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US crude settles at $48.90, tumbling nearly 5% on disappointment in OPEC's production policy

Oil prices plunged more nearly 5 percent on Thursday after OPEC and other major exporters extended their current deal to limit oil production for nine months, disappointing investors who were anticipating deeper cuts.

OPEC and other major producers, including Russia, will roll over their six-month deal to remove 1.8 million barrels a day from the market through March 2018. Investors had hoped the cartel might reduce output even further to drain a global glut that has depressed the market for almost three years.

Brent crude oil plunged $2.52, or 4.7 percent, to $51.44 a barrel by 2:36 p.m. ET (1836 GMT). U.S. West Texas Intermediate (WTI) crude futures ended Thursday's session down $2.46, or 4.8 percent, at $48.90.

The S&P 500 energy sector was trading down nearly 1.8 percent for its worst day since May 4.

Crude oil futures fell sharply lower around midday, after paring losses throughout the morning.

Michael Cohen, head of energy markets research at Barclays, said the market may have been looking for "the icing on the cake," such as deeper output cuts or limits on exports.

"When those things weren't included, then this kind of movement happens. We remain constructive on oil prices for next couple months as inventories draw down," he told CNBC in an email.

Khalid Al-Falih, Saudi Arabia's energy and industry minister, said he was not concerned by daily market moves during a press conference following OPEC's meeting.

Ahead of closed-door meetings, Falih told CNBC, "Nine months with the same level of production that our member countries have been producing at is a very safe and almost certain option to do the trick."

Saudi Arabia's delegate said all options had been considered ahead of the announcement, including deeper cuts and a possible six-month extension.

OPEC also discussed extending the cuts through June 2018 if the market deteriorates, sources told Dow Jones. That option would be decided near the end of the nine-month extension and could be triggered by high global stockpile levels and low oil prices, the sources said.

Miswin Mahesh, an oil analyst at Energy Aspects, told CNBC via telephone that "oil prices are always choppy" when OPEC meetings are in session.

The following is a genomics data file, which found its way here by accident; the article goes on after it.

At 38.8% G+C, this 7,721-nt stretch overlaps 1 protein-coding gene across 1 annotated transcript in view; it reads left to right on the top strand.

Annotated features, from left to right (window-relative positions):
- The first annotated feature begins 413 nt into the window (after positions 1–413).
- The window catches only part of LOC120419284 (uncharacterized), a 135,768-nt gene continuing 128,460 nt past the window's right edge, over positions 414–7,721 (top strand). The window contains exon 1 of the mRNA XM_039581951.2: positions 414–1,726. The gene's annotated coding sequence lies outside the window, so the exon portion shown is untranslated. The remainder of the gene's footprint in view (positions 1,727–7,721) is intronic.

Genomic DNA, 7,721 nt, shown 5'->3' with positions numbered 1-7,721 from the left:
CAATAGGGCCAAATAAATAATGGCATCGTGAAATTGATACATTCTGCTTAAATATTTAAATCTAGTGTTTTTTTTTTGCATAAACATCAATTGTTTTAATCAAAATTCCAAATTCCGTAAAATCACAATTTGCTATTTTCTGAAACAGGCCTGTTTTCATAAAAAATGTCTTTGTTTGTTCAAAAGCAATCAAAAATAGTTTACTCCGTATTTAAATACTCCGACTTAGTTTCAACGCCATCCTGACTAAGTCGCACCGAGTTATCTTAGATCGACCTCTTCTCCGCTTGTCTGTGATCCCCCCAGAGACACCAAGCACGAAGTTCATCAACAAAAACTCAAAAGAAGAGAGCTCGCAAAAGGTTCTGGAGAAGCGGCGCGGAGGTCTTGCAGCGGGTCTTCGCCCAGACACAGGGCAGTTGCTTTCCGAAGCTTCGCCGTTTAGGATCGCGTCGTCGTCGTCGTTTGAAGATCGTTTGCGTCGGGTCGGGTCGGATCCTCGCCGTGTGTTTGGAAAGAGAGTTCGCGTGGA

He added that the price fall on Thursday morning "was probably triggered" by "imbalances" in the market with some expecting deeper cuts to OPEC production.

OPEC is trying to drive crude stockpiles in developed nations down to the five-year average. They currently stand about 300 million barrels above that level.

Surging U.S. production, spurred by higher oil prices, combined with weak fuel demand and persistently robust OPEC exports in the first half of the year to offset the cartel's production cuts. That has left global stockpiles near record highs.

Deeper cuts would likely put strain on OPEC members' compliance to the deal — which has been historically high — and encourage non-OPEC producers to pump more, according to Andrew Slaughter, executive director of the Deloitte Center for Energy Solutions.

"Compounded by seasonal demand growth, the cuts should help accelerate global inventory drawdowns over the balance of the year and will likely set a new floor for crude oil prices in the low $50 per barrel range," he said in a statement.

Still, energy consultancy Wood Mackenzie said keeping existing oil output at current levels for another nine months would result in a 950,000 barrels per day production increase in the United States, thus undermining OPEC's efforts to balance supply and demand.

U.S. oil production has already risen by more than 10 percent since mid-2016 to more than 9.3 million bpd as drillers take advantage of higher prices and the supply gap left by OPEC and its allies.

Investors are also nervous about rising output from Nigeria and Libya, which are exempt from cutting production as they attempt to restore supplies sidelined by internal conflicts. Falih said OPEC members Nigeria and Libya would still be excluded from cuts.

— Reuters contributed to this story.